So, according to my stated routine, I should now drink a cup of tea, write 3000 words, go to the gym, and then goof off for the rest of the day. But a) I'm incredibly sore from a slightly excessive workout at the gym yesterday (but oh, fun, swimming!), and b) they were sold out of Potter, but I found a copy of the newest McCaffrey, The Skies of Pern
, which I had trouble putting down yesterday despite desperately needing sleep, and I'm going to go read it now, so there. Which might just mean that I'd get writing done later, except that I'm supposed to pick a friend up at the airport today, and then we'll hang out here, and then some people are coming over for dinner, so I do need to spend at least half an hour cleaning up, and then grocery shop and do some cooking before she arrives, so if I don't write now, I won't write at all today. But you know something -- that's okay. I can live with that. Anne McCaffrey's Dragonsinger
is one of my top five favorite YA books, so I figure this is just good research. If I can do a little of what she does, I'll be happy.
Hey -- do any of you know anything about swimming as exercise? I.e., if I do a lazy backstroke for 25 ft, then how many calories does that burn. Hmm...it also just occurred to me -- is a lap defined as going from one end to the other, or going from one end to the other and then back? Because he said it was a 25 ft. lap pool. I *think* it was 25 ft. from one end to the other, but y'know, I wasn't paying so much attention out of the water, and I have no sense of distance in the water. No, it must have been. No way it could have been just 12.5 -- that would be ridiculous...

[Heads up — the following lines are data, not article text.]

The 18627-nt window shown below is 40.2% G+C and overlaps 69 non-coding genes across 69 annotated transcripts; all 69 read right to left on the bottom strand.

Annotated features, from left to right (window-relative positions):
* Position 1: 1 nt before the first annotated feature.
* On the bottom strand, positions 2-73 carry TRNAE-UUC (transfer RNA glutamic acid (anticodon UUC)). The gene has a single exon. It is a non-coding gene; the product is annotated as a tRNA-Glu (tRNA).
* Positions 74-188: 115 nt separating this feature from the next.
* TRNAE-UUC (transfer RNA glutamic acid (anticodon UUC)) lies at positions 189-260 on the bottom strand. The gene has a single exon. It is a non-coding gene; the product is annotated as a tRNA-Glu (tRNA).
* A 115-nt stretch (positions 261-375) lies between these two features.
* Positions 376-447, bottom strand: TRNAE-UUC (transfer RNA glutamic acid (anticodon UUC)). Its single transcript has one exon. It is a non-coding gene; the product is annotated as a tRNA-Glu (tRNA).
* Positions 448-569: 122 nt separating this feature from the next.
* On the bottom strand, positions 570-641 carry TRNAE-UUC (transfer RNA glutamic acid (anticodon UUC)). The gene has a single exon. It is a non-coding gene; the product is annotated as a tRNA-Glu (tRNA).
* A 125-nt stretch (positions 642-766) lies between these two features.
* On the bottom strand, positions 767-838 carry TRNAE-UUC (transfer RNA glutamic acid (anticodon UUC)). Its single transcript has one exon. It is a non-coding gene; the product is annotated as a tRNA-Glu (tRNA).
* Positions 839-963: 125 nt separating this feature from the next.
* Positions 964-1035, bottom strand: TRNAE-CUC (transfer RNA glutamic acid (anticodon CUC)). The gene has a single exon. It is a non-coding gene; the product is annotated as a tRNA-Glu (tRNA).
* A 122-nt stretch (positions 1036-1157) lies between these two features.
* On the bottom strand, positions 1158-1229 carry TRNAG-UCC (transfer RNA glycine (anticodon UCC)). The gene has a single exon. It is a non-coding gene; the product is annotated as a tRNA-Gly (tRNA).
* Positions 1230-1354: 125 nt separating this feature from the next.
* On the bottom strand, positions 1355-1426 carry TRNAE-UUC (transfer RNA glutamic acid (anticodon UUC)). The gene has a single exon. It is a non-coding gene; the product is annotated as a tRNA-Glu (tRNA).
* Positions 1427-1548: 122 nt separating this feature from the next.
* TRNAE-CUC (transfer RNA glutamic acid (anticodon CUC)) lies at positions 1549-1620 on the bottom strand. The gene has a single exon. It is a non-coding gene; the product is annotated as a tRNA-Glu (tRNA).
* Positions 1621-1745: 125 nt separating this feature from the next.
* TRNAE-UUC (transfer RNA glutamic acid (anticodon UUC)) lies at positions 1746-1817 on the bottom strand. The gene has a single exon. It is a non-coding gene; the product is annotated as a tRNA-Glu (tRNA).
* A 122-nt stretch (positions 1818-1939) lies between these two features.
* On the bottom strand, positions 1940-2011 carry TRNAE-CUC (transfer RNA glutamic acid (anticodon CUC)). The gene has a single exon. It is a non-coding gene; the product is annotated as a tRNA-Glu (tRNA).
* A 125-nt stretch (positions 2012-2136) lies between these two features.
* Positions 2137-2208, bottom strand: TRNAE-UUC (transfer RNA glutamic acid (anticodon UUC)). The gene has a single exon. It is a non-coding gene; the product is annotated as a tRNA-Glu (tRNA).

4 thoughts on “So, according to my…”
There are a lot of variables to this, but doing a relatively leisurely backstroke probably burns between 300 and 400 calories per hour. A vigorous crawl or butterfly might double that.
Regardless of the actual numbers, I will say that a regular regimen of swimming was the best exercise program I’ve ever been on, both in terms of weight loss and generally feeling good and having more energy. That may be less because of any intrinsic virtue of swimming, and more because I enjoy it, so I do more of it.
A lap is from one end to the other, and then back, but the phrase “25 ft. lap pool” should be parsed as “a lap pool (i.e. a pool set up with lanes to do laps in) that is 25 feet long” not “a pool in which laps are 25 feet”.
Hmmm, when I was on a swim team, a lap was from one end to other — when you went back, that was another lap. Perhaps the terminology has changed since the 70s!
This received wisdom may have changed, because it does, but in the years when I was a fitness instructor, it was said that while swimming was excellent exercise and would improve one’s fitness level, it wouldn’t do much for fat loss. Seems to have something to do with your body recognizing that you’re working out in a relatively chilly medium, and so conserving fat to keep your organs warm. Is that still what they say? And too besides, you may not be exercising for fat loss, so it might not matter.
I have a whole pile of fitness goals: lose 15-25 pounds by the end of the summer so my doctor will be happier with me; increase my cardiovascular fitness so I don’t get out of breath running down the block; make my arms stronger so I’m not such a wimpy girl; and generally get nice and toned so I can wear skimpy little summer dresses and make the boys (and girls) drool. 🙂 They’re of varying importance — if I lose 15 pounds I’ll be delighted, but I’ll be content with losing 5 (basically getting back to what I was before all the pizza and pringles of exam-studying :-).
I think the plan right now is to keep doing what I’m doing, and just increase the times on all of them. So right now, it’s about fifteen minutes on the elliptical machine, at the cardio fitness speed, then fifteen minutes working arm weights, then fifteen minutes swimming, all at least every other day. If I can keep that up, great — if I can increase the times, even better. We’ll see how it goes — thanks for the advice, y’all.